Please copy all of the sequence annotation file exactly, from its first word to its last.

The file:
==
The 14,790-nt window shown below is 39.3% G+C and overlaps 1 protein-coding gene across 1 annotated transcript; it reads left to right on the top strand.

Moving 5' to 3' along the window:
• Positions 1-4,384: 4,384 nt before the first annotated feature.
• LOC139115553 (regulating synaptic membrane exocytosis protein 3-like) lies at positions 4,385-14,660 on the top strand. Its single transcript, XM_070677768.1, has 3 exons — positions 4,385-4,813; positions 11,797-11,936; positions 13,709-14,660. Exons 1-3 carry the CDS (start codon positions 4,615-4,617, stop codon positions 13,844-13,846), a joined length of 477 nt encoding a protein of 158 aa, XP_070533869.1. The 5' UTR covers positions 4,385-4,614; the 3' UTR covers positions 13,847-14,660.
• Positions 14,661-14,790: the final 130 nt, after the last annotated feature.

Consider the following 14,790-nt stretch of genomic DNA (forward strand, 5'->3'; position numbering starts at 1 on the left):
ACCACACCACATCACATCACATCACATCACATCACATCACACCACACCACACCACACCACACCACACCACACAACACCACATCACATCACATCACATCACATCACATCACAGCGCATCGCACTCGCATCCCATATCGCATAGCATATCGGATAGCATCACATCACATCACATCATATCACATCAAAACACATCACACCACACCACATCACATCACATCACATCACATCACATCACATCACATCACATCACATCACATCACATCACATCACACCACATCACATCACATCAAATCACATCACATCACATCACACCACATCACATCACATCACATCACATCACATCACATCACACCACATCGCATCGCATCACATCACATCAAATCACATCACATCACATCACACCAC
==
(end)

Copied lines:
The 14,790-nt window shown below is 39.3% G+C and overlaps 1 protein-coding gene across 1 annotated transcript; it reads left to right on the top strand.

Moving 5' to 3' along the window:
• Positions 1-4,384: 4,384 nt before the first annotated feature.
• LOC139115553 (regulating synaptic membrane exocytosis protein 3-like) lies at positions 4,385-14,660 on the top strand. Its single transcript, XM_070677768.1, has 3 exons — positions 4,385-4,813; positions 11,797-11,936; positions 13,709-14,660. Exons 1-3 carry the CDS (start codon positions 4,615-4,617, stop codon positions 13,844-13,846), a joined length of 477 nt encoding a protein of 158 aa, XP_070533869.1. The 5' UTR covers positions 4,385-4,614; the 3' UTR covers positions 13,847-14,660.
• Positions 14,661-14,790: the final 130 nt, after the last annotated feature.

Consider the following 14,790-nt stretch of genomic DNA (forward strand, 5'->3'; position numbering starts at 1 on the left):
ACCACACCACATCACATCACATCACATCACATCACATCACACCACACCACACCACACCACACCACACCACACAACACCACATCACATCACATCACATCACATCACATCACAGCGCATCGCACTCGCATCCCATATCGCATAGCATATCGGATAGCATCACATCACATCACATCATATCACATCAAAACACATCACACCACACCACATCACATCACATCACATCACATCACATCACATCACATCACATCACATCACATCACATCACATCACACCACATCACATCACATCAAATCACATCACATCACATCACACCACATCACATCACATCACATCACATCACATCACATCACACCACATCGCATCGCATCACATCACATCAAATCACATCACATCACATCACACCAC